Pfizer Could Remain In Dow After AstraZeneca Tax Scheme
NEW YORK (TheStreet) - Those outraged by Pfizer's
Even if Pfizer moves to the U.K. as part of a strategy to lower its overall corporate tax rate, the company is likely to remain a component of both the S&P 500 Index and the Dow Jones Industrial Average (DJIA). Currently, the S&P 500 and DJIA appear to give U.S. companies the ability to move their domicile to lower-tax jurisdictions without losing their eligibility for either index.
If the average retirement investor in a S&P 500 or DJIA index is outraged by the flight of corporations from U.S. shores, they might be even more incensed to know their dollars are tacitly a part of the problem.
On the other hand, if the trillions of dollars that go to stock indices like the S&P 500 and DJIA had a voice in corporate governance and chose to exercise that voice against a trend of "re-domiciling" away from the U.S. for tax purposes, it could have a meaningful impact. Being a member of the S&P 500 and DJIA is likely of critical importance to Pfizer's management and Board of Directors given that both indices open the company to one of the biggest investor bases in the world.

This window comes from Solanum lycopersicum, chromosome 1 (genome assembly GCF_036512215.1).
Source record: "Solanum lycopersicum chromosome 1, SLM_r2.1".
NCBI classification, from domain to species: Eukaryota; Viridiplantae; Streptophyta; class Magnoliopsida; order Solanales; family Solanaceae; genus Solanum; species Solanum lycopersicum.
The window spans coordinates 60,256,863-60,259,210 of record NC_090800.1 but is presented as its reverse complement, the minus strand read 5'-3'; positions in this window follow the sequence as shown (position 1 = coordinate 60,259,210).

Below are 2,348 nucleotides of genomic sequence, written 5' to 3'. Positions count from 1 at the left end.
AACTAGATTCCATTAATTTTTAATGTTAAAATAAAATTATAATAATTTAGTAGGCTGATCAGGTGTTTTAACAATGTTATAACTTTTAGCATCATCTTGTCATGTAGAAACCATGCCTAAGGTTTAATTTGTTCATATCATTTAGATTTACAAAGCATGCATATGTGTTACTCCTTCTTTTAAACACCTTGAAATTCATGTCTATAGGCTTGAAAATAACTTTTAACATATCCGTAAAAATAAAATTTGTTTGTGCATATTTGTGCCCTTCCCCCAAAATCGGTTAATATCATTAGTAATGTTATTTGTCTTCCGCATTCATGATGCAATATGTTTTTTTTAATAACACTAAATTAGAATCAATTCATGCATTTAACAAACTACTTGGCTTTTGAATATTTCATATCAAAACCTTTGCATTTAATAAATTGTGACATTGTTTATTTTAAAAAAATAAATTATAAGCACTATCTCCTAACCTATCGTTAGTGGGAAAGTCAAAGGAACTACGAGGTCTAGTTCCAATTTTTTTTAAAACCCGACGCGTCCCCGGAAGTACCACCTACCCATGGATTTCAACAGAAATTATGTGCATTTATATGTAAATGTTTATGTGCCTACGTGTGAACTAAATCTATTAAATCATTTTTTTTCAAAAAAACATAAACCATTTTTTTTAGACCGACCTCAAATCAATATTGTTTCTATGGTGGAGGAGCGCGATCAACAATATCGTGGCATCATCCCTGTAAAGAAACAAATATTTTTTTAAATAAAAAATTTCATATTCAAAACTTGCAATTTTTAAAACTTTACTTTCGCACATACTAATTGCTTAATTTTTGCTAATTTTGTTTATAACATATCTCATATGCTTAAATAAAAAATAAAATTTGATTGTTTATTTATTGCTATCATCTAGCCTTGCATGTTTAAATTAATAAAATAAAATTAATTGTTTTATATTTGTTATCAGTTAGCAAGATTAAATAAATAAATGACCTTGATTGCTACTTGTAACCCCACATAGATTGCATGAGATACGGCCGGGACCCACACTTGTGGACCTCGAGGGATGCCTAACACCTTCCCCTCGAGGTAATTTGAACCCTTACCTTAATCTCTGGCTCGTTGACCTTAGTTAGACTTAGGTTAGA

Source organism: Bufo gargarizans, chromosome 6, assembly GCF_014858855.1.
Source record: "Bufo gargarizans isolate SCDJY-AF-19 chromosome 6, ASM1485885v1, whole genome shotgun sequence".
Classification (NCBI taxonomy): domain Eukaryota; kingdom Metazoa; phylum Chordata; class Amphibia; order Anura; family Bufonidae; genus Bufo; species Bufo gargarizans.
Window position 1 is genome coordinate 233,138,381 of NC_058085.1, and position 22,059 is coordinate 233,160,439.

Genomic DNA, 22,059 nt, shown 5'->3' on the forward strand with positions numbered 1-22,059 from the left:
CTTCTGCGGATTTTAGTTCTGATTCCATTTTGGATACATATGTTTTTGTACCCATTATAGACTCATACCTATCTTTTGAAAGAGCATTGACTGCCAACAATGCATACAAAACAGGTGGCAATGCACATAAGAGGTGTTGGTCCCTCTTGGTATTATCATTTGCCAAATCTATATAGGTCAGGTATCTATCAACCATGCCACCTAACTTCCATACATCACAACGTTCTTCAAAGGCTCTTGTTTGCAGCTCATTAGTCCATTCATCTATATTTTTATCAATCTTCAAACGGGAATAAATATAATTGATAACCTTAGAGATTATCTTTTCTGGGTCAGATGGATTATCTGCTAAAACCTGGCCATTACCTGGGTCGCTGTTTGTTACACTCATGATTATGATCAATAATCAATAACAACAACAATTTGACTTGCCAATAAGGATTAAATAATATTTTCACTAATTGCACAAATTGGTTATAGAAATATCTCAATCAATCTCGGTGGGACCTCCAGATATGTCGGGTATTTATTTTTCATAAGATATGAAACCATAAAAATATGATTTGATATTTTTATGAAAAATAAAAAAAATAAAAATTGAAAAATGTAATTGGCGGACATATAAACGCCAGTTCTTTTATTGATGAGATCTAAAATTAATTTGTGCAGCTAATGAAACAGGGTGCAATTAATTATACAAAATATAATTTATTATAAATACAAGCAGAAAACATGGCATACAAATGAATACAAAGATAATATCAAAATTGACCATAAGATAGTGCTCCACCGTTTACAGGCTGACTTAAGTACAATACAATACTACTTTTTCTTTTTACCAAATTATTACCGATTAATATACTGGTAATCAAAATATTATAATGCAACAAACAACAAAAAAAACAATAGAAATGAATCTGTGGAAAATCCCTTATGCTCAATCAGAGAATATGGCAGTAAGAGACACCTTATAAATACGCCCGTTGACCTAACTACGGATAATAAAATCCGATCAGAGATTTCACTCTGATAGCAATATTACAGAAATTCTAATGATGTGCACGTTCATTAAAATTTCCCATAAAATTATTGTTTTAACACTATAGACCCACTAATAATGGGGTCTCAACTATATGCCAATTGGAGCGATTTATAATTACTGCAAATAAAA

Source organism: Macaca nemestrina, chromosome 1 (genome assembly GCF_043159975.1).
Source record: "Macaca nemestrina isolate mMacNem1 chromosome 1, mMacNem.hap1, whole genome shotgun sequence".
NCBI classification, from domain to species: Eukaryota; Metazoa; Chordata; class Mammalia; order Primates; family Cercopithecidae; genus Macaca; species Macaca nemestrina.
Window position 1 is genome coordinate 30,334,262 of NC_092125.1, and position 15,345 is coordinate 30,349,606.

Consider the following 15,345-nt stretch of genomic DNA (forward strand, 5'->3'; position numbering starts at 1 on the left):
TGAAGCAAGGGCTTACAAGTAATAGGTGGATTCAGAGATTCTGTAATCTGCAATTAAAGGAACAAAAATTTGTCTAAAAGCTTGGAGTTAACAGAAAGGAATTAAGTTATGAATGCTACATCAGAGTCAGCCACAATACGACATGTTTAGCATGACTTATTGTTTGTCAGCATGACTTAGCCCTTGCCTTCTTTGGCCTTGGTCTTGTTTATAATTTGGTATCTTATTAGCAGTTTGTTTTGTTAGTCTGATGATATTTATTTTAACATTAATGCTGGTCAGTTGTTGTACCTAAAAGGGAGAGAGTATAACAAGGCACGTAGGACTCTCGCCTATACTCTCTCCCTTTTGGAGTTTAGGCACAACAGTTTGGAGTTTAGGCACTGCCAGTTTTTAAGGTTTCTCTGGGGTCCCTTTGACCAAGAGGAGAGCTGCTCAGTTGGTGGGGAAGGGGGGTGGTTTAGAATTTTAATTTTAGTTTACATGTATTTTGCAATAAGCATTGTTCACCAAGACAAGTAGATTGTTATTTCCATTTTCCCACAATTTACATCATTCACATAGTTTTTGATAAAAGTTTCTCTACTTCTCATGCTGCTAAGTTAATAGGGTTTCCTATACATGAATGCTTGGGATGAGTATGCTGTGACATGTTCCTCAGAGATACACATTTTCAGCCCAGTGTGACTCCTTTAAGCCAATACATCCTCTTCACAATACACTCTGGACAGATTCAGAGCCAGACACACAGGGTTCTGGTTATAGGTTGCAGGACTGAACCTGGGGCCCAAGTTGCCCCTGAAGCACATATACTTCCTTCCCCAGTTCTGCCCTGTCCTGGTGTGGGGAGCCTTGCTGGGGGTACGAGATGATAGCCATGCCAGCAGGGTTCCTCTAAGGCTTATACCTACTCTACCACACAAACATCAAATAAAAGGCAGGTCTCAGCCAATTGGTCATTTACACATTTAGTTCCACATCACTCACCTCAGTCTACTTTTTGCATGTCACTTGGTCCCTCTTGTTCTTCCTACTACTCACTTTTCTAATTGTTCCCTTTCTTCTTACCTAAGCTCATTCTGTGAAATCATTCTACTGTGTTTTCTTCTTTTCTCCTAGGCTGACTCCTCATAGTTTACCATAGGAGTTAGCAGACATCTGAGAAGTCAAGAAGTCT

Would it be worth it for a CEO to lose a wide spectrum of U.S. retirement and index investors just to drive a five percent reduction in annual corporate taxes? That might be a tough question for Pfizer Chairman and CEO Ian Read to consider. It might also complicate Read's pitch of the AstraZeneca acquisition and "re-domicile" of Pfizer.
Thankfully for Pfizer and Read, it is unlikely they would need to prepare for an exit from the S&P 500 or the DJIA in moving to the U.K.
The S&P 500 Index requires that a company be considered a U.S.-domiciled firm for it to be listed on the popular index, in addition to other criteria on market capitalization, SEC registration, and New York Stock Exchange or Nasdaq listing.
However, the Index Committee for the S&P 500 reserves the right to treat companies domiciled out of the U.S. for tax purposes as a U.S.-based company, allowing firms headquartered in Ireland and the U.K. to be a part of the popular index.
"In situations where the only factor suggesting that a company is not a U.S. company is its tax registration in a 'domicile of convenience' or another location chosen for tax-related reasons, S&P Dow Jones Indices normally determines that the company is still a U.S. company," McGraw Hill , the owner of S&P Dow Jones Indices, states on its website.